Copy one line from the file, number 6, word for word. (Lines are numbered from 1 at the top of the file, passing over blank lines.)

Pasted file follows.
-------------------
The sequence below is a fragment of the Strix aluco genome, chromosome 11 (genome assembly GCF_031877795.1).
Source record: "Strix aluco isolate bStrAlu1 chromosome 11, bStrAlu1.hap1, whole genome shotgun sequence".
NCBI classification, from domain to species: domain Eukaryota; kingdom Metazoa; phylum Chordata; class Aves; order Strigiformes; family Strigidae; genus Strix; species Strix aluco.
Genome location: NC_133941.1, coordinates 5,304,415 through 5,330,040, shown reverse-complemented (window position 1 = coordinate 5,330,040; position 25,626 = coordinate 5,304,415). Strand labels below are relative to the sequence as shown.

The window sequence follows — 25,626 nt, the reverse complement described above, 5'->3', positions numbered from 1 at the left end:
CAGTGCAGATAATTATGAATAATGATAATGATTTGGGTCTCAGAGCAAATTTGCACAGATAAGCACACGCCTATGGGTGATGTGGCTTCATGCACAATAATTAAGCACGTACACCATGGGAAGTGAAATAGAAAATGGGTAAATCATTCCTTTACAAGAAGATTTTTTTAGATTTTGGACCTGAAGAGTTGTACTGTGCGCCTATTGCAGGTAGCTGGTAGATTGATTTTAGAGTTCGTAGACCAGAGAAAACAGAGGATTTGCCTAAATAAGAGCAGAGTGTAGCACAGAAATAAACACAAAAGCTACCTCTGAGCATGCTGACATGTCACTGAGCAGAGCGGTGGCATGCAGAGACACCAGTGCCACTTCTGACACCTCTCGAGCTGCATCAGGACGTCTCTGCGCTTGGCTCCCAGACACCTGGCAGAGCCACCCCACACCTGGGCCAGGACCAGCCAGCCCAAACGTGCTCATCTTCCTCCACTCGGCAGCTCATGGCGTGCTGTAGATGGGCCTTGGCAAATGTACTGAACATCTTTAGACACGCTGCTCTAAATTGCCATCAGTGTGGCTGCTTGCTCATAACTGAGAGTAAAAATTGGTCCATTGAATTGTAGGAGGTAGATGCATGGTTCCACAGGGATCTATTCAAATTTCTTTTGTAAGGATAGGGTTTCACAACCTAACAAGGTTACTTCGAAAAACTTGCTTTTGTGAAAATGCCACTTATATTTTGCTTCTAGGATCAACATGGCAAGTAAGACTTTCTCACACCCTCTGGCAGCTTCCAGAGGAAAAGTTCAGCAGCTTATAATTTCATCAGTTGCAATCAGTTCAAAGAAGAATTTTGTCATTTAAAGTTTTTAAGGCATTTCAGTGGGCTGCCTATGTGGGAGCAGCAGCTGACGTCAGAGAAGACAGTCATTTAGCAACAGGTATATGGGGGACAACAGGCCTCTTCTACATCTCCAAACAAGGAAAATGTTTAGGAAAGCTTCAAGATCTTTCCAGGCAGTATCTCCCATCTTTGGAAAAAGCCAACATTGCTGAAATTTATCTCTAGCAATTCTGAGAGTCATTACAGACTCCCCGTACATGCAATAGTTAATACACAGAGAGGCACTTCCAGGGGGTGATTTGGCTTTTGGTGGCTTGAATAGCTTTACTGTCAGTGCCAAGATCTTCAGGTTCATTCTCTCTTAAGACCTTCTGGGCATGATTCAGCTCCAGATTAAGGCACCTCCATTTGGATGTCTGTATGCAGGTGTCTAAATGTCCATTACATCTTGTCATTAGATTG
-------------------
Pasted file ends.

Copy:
CAGTGCAGATAATTATGAATAATGATAATGATTTGGGTCTCAGAGCAAATTTGCACAGATAAGCACACGCCTATGGGTGATGTGGCTTCATGCACAATAATTAAGCACGTACACCATGGGAAGTGAAATAGAAAATGGGTAAATCATTCCTTTACAAGAAGATTTTTTTAGATTTTGGACCTGAAGAGTTGTACTGTGCGCCTATTGCAGGTAGCTGGTAGATTGATTTTAGAGTTCGTAGACCAGAGAAAACAGAGGATTTGCCTAAATAAGAGCAGAGTGTAGCACAGAAATAAACACAAAAGCTACCTCTGAGCATGCTGACATGTCACTGAGCAGAGCGGTGGCATGCAGAGACACCAGTGCCACTTCTGACACCTCTCGAGCTGCATCAGGACGTCTCTGCGCTTGGCTCCCAGACACCTGGCAGAGCCACCCCACACCTGGGCCAGGACCAGCCAGCCCAAACGTGCTCATCTTCCTCCACTCGGCAGCTCATGGCGTGCTGTAGATGGGCCTTGGCAAATGTACTGAACATCTTTAGACACGCTGCTCTAAATTGCCATCAGTGTGGCTGCTTGCTCATAACTGAGAGTAAAAATTGGTCCATTGAATTGTAGGAGGTAGATGCATGGTTCCACAGGGATCTATTCAAATTTCTTTTGTAAGGATAGGGTTTCACAACCTAACAAGGTTACTTCGAAAAACTTGCTTTTGTGAAAATGCCACTTATATTTTGCTTCTAGGATCAACATGGCAAGTAAGACTTTCTCACACCCTCTGGCAGCTTCCAGAGGAAAAGTTCAGCAGCTTATAATTTCATCAGTTGCAATCAGTTCAAAGAAGAATTTTGTCATTTAAAGTTTTTAAGGCATTTCAGTGGGCTGCCTATGTGGGAGCAGCAGCTGACGTCAGAGAAGACAGTCATTTAGCAACAGGTATATGGGGGACAACAGGCCTCTTCTACATCTCCAAACAAGGAAAATGTTTAGGAAAGCTTCAAGATCTTTCCAGGCAGTATCTCCCATCTTTGGAAAAAGCCAACATTGCTGAAATTTATCTCTAGCAATTCTGAGAGTCATTACAGACTCCCCGTACATGCAATAGTTAATACACAGAGAGGCACTTCCAGGGGGTGATTTGGCTTTTGGTGGCTTGAATAGCTTTACTGTCAGTGCCAAGATCTTCAGGTTCATTCTCTCTTAAGACCTTCTGGGCATGATTCAGCTCCAGATTAAGGCACCTCCATTTGGATGTCTGTATGCAGGTGTCTAAATGTCCATTACATCTTGTCATTAGATTG